Teaching Tableau Server - Part Four

Welcome back to my guide to getting you through the Tableau Server Qualified Associate exam.  We're making great progress, having gone through all of the pre-installation steps, and we've installed the Tableau Server software.  

The next steps are to set up all of the permissions on the server; but we're going to pause and take a closer look at the processes that comprise Tableau Server, how they interact with each other and what their functions are.  Having a basic knowledge is a requirement of the QA exam.

Processes

I've included a screenshot (below) of the processes at work in a multi-node environment.  As we know, for the purposes of the QA exam we need only to concentrate on single machine deployments.  So, let's go through the processes in the order below and give you enough information about them to answer the QA exam questions.

Cluster Controller

This process is installed by default and is responsible for monitoring various components, detecting failures and executing failover where needed.  There is only one cluster controller per machine.

Gateway

This is an Apache web server component whose role is to handle requests to the server from all clients — Tableau Desktop, mobile devices, a proxy, a load balancer, etc.  It listens for requests coming in on port 80 (or port 443 for SSL requests)  The server runs a single instance of the gateway process; you can't run more than one per machine.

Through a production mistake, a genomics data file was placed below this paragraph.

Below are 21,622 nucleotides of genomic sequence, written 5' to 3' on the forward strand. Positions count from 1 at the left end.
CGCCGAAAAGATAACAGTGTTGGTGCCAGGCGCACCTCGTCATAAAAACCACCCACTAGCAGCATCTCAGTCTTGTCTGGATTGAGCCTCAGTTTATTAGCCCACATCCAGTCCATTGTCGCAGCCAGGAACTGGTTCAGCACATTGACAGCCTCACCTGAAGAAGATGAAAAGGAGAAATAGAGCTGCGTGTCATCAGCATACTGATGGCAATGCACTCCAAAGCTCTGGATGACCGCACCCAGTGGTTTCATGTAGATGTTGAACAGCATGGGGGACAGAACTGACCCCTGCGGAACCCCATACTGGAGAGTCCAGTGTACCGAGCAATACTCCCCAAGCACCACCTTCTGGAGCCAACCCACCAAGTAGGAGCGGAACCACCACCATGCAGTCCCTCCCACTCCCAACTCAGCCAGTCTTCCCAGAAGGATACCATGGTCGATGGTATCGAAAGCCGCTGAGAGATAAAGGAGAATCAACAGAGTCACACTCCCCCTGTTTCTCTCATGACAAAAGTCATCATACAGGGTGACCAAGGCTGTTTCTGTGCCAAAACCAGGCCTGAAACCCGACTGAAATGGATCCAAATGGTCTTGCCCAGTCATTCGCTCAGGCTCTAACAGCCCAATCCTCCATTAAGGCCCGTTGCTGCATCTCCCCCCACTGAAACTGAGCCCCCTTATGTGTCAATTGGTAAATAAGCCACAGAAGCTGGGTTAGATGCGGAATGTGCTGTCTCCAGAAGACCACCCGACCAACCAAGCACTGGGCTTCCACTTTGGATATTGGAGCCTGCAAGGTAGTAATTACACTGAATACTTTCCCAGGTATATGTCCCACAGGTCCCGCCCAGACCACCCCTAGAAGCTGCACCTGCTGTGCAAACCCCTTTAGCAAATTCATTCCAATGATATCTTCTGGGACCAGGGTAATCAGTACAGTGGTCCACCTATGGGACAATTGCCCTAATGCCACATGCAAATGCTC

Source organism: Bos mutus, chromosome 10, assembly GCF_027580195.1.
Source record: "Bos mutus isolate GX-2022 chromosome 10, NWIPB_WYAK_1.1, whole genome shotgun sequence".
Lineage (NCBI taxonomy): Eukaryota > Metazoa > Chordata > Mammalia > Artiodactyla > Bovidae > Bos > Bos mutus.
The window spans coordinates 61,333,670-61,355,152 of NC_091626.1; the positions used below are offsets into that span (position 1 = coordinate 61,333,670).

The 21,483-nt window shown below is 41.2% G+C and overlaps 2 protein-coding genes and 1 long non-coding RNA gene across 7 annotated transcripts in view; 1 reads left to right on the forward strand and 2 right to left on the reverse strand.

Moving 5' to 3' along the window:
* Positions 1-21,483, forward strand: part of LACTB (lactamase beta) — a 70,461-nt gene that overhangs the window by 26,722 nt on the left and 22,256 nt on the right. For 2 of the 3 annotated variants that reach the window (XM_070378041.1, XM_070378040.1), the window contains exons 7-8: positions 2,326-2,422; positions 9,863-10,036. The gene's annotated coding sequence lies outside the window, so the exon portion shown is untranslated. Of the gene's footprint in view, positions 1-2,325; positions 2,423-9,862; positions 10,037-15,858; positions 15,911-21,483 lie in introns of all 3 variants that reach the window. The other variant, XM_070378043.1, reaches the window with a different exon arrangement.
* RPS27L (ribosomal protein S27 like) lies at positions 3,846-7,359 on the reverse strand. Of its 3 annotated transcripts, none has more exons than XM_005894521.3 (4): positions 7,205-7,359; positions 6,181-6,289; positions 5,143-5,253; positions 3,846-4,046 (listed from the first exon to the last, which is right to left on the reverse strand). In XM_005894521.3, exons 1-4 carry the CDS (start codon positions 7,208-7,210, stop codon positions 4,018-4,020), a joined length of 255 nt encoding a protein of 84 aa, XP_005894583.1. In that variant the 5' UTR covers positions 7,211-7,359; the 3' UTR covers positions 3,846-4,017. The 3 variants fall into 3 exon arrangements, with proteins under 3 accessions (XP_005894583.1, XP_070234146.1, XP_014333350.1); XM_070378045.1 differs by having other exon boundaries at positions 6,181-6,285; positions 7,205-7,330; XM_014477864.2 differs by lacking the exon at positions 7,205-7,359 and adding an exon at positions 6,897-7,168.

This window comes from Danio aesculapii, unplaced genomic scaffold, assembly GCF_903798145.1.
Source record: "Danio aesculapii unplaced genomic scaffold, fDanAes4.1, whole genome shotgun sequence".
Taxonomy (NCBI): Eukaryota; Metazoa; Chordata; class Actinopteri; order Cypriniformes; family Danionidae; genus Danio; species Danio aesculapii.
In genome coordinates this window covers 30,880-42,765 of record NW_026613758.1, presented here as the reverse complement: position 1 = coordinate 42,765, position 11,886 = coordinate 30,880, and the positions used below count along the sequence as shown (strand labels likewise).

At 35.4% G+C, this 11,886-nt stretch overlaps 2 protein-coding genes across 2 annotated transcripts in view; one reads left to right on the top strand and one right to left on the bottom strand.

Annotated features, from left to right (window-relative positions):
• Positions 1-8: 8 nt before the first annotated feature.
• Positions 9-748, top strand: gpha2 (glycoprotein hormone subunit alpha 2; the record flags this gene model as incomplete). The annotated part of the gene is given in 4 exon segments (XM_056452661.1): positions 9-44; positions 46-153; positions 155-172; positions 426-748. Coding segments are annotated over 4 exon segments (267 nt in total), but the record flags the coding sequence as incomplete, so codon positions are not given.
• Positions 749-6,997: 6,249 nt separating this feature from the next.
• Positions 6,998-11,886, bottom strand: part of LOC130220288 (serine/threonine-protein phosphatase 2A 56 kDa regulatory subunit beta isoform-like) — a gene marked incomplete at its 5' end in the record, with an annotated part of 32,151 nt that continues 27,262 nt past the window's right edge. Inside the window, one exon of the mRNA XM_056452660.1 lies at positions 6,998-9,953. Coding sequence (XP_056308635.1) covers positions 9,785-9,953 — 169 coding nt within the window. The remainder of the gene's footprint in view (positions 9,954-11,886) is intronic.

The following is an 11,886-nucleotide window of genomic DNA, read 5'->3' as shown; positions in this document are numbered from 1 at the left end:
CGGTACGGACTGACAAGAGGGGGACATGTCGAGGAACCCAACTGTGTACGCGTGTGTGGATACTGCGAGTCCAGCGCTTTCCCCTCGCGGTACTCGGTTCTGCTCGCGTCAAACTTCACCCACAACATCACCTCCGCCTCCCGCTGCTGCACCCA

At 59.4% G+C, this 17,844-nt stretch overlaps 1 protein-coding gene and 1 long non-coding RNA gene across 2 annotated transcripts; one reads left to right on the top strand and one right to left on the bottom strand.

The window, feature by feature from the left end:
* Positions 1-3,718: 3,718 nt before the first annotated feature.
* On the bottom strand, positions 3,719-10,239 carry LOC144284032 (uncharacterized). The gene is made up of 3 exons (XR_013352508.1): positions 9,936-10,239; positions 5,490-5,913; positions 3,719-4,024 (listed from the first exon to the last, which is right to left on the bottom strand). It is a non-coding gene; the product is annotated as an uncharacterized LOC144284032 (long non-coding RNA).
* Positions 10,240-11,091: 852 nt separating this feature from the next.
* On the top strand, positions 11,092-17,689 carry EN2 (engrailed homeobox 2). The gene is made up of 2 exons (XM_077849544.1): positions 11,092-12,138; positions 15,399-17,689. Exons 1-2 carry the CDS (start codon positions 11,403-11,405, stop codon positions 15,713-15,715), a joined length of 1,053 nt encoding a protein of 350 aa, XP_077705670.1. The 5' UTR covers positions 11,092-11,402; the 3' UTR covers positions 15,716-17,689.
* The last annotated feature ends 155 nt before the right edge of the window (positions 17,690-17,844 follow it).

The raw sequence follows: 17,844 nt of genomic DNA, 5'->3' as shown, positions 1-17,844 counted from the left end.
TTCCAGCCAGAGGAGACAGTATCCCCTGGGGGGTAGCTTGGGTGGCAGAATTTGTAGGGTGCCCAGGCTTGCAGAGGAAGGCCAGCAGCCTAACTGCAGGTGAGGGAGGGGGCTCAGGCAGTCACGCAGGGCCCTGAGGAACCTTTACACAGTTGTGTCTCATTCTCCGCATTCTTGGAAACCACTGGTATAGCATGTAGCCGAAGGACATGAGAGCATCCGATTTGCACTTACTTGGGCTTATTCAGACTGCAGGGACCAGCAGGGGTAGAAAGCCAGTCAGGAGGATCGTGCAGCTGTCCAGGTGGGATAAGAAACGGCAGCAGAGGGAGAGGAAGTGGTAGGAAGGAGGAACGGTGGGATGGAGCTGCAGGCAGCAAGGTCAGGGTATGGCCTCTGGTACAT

Application Server

The Application Server handles the web application (the web UI that your Tableau Server users access).  It also handles browsing, searching and REST API calls.

VizQL Server

This is where the magic happens... The VizQL server is responsible for loading and rendering all the views on Tableau Server.  This process is usually highly used, therefore multiple instances per machine are the norm.

Cache Server

You'll remember that on set-up we had to decide how often to refresh our cache, the default being "Refresh Less Often".  Well, this is the service that hosts the cache and serves up the content to users when it has a copy of what they want, rather then questing and rendering it again through VizQL.

Search & Browse

This service handles fast search, filter retrieval and display of content metadata on the server.

Backgrounder

Backgrounder is another workhorse of the Tableau Server - particularly if you're a heavy user of Data Extracts.  This service executes server tasks such as extract refreshes, subscriptions, "Run Now" tasks and tasks initiated from tabcmd.  Because it handles many requests you can have multiple backgrounders running on your server - and indeed have they spread across multiple servers.

Data Server

The Tableau Data Server lets you centrally manage and store Tableau data sources. It also maintains metadata from Tableau Desktop, such as calculations, definitions, and groups.

Data Engine

When working with extracts, Data Engine is the key component responsible for loading, querying and servicing end user requests for visualisations.  It is the component that loads extracts into memory and performs queries against them.

Repository

The repository is the Tableau Server database.  It stores workbook and user metadata.

Conclusion

So, there's our whistlestop tour of Tableau Server processes.  Sadly this is stuff that you're just going to have to remember as the exam is a closed book exercise.  From personal experience I did get a question of server processes, so brush up on them!

Next Steps

Keep an eye out for the next instalment when i'll guide you through working with the server, setting up sites, groups and permissions.

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